Would you pay $99 to always know exactly how drunk you are?
A startup called Alcohoot is betting that consumers will shell out that kind of money for a device that converts a smartphone into a personal breathalyzer. While similar products are on the market, Alcohoot is hoping to generate some, um, buzz, through a new partnership with liquor giant Pernod Ricard USA, whose brands include Absolut, Jameson and Malibu.
The deal includes co-promotional and sales activities. For instance, Pernod's "Wise Drinking" smartphone app -- which is designed to promote responsible consumption with features like a drink counter -- has added a link to Alcohoot's app. The app works in conjunction with the plug-in device to provide a measurement of a person's blood-alcohol content, as well as other analytics. Pernod will also distribute Alcohoot devices to its employees in the U.S., Brazil, Canada and Mexico. In another deal, Heineken USA distributed the devices to its employees, who have promoted them to beer distributors.
The deals are meant to position New York City-based Alcohoot as a lifestyle brand, said Ben Biron, the company's co-founder and chief marketing officer. Breathalyzers are often identified in a negative way, associated with police and authority, he said. While Alcohoot's mission is to reduce drunk-driving accidents, the brand also wants to make itself "part of the fun of the night," he added. "We thought the perfect partners for that would be alcohol brands."
Bryan Fry, president-CEO of Pernod Ricard USA said in a statement that "Alcohoot engages people and has the potential to change behavior" and is "totally in line with Pernod Ricard's strong sense of ethics and our overall commitment to fight against irresponsible consumption of our products."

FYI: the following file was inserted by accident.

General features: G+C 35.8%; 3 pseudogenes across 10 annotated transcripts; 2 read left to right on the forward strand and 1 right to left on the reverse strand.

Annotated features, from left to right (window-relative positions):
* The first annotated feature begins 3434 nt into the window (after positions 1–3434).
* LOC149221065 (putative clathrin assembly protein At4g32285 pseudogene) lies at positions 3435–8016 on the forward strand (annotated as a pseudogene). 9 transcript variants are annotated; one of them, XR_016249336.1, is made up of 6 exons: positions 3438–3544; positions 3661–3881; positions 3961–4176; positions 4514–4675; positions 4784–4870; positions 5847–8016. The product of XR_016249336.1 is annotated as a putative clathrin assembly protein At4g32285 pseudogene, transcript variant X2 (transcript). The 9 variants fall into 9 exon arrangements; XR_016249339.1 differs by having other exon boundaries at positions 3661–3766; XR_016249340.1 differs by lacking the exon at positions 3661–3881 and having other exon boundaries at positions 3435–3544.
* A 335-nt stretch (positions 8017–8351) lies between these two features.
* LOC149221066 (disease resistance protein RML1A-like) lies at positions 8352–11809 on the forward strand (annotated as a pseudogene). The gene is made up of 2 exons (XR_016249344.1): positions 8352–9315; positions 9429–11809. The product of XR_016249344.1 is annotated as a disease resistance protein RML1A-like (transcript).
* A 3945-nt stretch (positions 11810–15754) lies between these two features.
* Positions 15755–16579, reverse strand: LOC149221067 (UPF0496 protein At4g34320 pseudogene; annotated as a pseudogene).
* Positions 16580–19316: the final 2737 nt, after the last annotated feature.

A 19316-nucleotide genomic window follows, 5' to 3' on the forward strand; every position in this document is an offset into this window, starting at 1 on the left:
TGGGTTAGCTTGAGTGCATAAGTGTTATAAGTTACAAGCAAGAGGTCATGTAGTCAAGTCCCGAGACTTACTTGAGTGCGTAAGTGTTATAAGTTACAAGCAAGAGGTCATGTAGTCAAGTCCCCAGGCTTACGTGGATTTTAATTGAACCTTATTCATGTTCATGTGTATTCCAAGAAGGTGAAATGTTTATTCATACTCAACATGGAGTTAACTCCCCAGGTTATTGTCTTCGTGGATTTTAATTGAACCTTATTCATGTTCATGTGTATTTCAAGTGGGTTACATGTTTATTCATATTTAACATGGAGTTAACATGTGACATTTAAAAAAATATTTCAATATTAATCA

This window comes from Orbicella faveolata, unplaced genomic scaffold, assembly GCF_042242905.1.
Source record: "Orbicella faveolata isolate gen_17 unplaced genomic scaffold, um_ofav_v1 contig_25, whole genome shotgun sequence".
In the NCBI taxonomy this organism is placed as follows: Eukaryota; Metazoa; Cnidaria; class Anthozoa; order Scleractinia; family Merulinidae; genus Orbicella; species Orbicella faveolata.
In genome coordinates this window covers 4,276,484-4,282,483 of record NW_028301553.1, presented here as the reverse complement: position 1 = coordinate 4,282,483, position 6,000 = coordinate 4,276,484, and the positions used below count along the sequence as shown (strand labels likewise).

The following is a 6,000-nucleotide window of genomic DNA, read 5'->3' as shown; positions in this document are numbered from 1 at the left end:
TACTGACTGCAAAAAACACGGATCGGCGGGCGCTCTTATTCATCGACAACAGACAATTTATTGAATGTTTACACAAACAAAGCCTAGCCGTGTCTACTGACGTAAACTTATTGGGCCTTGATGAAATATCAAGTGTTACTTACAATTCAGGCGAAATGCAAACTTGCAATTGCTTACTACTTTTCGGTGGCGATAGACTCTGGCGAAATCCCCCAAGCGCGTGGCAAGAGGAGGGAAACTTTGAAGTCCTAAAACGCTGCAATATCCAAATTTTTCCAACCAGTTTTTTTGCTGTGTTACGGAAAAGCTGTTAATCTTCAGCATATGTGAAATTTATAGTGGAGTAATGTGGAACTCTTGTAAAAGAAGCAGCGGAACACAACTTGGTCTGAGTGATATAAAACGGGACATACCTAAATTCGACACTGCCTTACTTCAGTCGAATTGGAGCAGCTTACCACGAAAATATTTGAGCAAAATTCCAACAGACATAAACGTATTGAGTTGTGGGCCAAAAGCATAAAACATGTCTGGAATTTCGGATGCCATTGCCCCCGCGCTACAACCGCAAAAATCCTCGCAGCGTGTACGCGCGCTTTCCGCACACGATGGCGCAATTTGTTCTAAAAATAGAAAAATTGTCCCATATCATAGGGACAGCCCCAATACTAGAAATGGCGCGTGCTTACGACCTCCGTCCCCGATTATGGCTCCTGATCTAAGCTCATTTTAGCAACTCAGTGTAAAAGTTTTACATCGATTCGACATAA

The $99 device, which plugs into a phone's headphone jack, is available for sale on the company's web site and on Amazon.com. The device uses "police-grade" fuel cell sensor technology, according to Alcohoot. (But the app includes a disclaimer stating that it should not be used to "determine whether you should operate a motor vehicle or equipment or perform any other dangerous act.") The company is in negotiations for distribution at national retail accounts, including drug stores and electronics stores, Mr. Biron said. Marketing has included Facebook ads.
The app, which is free, includes a feature called "Smartline" that allows users to set their desired blood alcohol content level, or BAC, before a night out. Then, the morning after a night out, users can take a "Morning Quiz" to describe how they feel. If a person feels lousy, the app might suggest next time setting a lower BAC target.
But doesn't this just duplicate what drinkers intuitively know already? Mr. Biron countered that "one of the things that alcohol does to you is it makes you feel like you are good, when you are not." Alcohoot seeks to depict the phenomenon in the digital video above that includes Pernod Ricard branding.
Mr. Biron, 25, and co-founder Jonathan Ofir met during a stint in the Israeli Defense Forces. They were inspired to create Alcohoot after learning that the number of soldier deaths from drunk driving surpassed combat deaths, according to the company.
Of course, another way to avoid drinking and driving is to have booze delivered directly to your house. And there's an app for that too: Drizly, which promises "fast, convenient alcohol delivery" this week added Los Angeles service to its existing markets of New York, Boston and Chicago. The company, which just secured $4.8 million in seed funding, says it offers more than 2,500 wine, beer and spirits products through its network of retail partners.
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